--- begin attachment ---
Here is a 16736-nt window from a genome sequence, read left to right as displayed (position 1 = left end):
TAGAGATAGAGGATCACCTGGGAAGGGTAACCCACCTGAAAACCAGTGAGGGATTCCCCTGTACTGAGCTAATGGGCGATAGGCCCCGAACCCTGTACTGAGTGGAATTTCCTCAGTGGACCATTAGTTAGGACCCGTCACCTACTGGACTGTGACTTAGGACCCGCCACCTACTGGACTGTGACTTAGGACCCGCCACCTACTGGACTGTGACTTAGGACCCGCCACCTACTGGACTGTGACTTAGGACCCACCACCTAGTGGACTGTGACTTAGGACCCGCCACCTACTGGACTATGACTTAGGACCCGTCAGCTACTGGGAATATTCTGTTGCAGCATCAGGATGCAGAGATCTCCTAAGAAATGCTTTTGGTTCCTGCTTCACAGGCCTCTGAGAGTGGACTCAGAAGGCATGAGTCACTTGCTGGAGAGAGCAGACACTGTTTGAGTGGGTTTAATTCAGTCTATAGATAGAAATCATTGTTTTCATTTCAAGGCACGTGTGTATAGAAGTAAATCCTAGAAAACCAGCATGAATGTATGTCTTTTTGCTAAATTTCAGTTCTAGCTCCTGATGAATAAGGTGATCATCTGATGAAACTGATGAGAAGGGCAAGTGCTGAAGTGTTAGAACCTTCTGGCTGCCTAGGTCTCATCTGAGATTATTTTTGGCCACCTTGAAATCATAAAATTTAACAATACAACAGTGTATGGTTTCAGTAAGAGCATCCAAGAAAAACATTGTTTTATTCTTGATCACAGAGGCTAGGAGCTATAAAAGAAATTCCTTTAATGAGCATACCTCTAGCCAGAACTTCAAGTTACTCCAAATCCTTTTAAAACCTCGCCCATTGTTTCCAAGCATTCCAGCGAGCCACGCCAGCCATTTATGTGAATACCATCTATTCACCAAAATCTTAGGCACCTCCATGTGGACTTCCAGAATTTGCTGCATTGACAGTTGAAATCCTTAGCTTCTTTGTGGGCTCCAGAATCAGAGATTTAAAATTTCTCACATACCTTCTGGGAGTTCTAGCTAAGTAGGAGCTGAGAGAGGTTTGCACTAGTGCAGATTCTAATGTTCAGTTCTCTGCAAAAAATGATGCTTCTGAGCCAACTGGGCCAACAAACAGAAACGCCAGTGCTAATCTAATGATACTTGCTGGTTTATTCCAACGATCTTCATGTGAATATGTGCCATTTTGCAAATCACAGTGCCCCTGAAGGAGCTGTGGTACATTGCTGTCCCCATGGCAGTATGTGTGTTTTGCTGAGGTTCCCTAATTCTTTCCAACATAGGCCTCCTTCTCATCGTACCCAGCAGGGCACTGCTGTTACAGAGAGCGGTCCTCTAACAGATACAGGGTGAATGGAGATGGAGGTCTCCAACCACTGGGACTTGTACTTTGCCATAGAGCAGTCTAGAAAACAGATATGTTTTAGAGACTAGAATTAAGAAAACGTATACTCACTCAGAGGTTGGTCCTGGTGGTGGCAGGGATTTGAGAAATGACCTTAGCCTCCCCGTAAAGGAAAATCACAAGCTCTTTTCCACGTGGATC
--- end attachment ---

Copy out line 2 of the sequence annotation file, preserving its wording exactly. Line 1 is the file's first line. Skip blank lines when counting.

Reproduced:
TAGAGATAGAGGATCACCTGGGAAGGGTAACCCACCTGAAAACCAGTGAGGGATTCCCCTGTACTGAGCTAATGGGCGATAGGCCCCGAACCCTGTACTGAGTGGAATTTCCTCAGTGGACCATTAGTTAGGACCCGTCACCTACTGGACTGTGACTTAGGACCCGCCACCTACTGGACTGTGACTTAGGACCCGCCACCTACTGGACTGTGACTTAGGACCCGCCACCTACTGGACTGTGACTTAGGACCCACCACCTAGTGGACTGTGACTTAGGACCCGCCACCTACTGGACTATGACTTAGGACCCGTCAGCTACTGGGAATATTCTGTTGCAGCATCAGGATGCAGAGATCTCCTAAGAAATGCTTTTGGTTCCTGCTTCACAGGCCTCTGAGAGTGGACTCAGAAGGCATGAGTCACTTGCTGGAGAGAGCAGACACTGTTTGAGTGGGTTTAATTCAGTCTATAGATAGAAATCATTGTTTTCATTTCAAGGCACGTGTGTATAGAAGTAAATCCTAGAAAACCAGCATGAATGTATGTCTTTTTGCTAAATTTCAGTTCTAGCTCCTGATGAATAAGGTGATCATCTGATGAAACTGATGAGAAGGGCAAGTGCTGAAGTGTTAGAACCTTCTGGCTGCCTAGGTCTCATCTGAGATTATTTTTGGCCACCTTGAAATCATAAAATTTAACAATACAACAGTGTATGGTTTCAGTAAGAGCATCCAAGAAAAACATTGTTTTATTCTTGATCACAGAGGCTAGGAGCTATAAAAGAAATTCCTTTAATGAGCATACCTCTAGCCAGAACTTCAAGTTACTCCAAATCCTTTTAAAACCTCGCCCATTGTTTCCAAGCATTCCAGCGAGCCACGCCAGCCATTTATGTGAATACCATCTATTCACCAAAATCTTAGGCACCTCCATGTGGACTTCCAGAATTTGCTGCATTGACAGTTGAAATCCTTAGCTTCTTTGTGGGCTCCAGAATCAGAGATTTAAAATTTCTCACATACCTTCTGGGAGTTCTAGCTAAGTAGGAGCTGAGAGAGGTTTGCACTAGTGCAGATTCTAATGTTCAGTTCTCTGCAAAAAATGATGCTTCTGAGCCAACTGGGCCAACAAACAGAAACGCCAGTGCTAATCTAATGATACTTGCTGGTTTATTCCAACGATCTTCATGTGAATATGTGCCATTTTGCAAATCACAGTGCCCCTGAAGGAGCTGTGGTACATTGCTGTCCCCATGGCAGTATGTGTGTTTTGCTGAGGTTCCCTAATTCTTTCCAACATAGGCCTCCTTCTCATCGTACCCAGCAGGGCACTGCTGTTACAGAGAGCGGTCCTCTAACAGATACAGGGTGAATGGAGATGGAGGTCTCCAACCACTGGGACTTGTACTTTGCCATAGAGCAGTCTAGAAAACAGATATGTTTTAGAGACTAGAATTAAGAAAACGTATACTCACTCAGAGGTTGGTCCTGGTGGTGGCAGGGATTTGAGAAATGACCTTAGCCTCCCCGTAAAGGAAAATCACAAGCTCTTTTCCACGTGGATC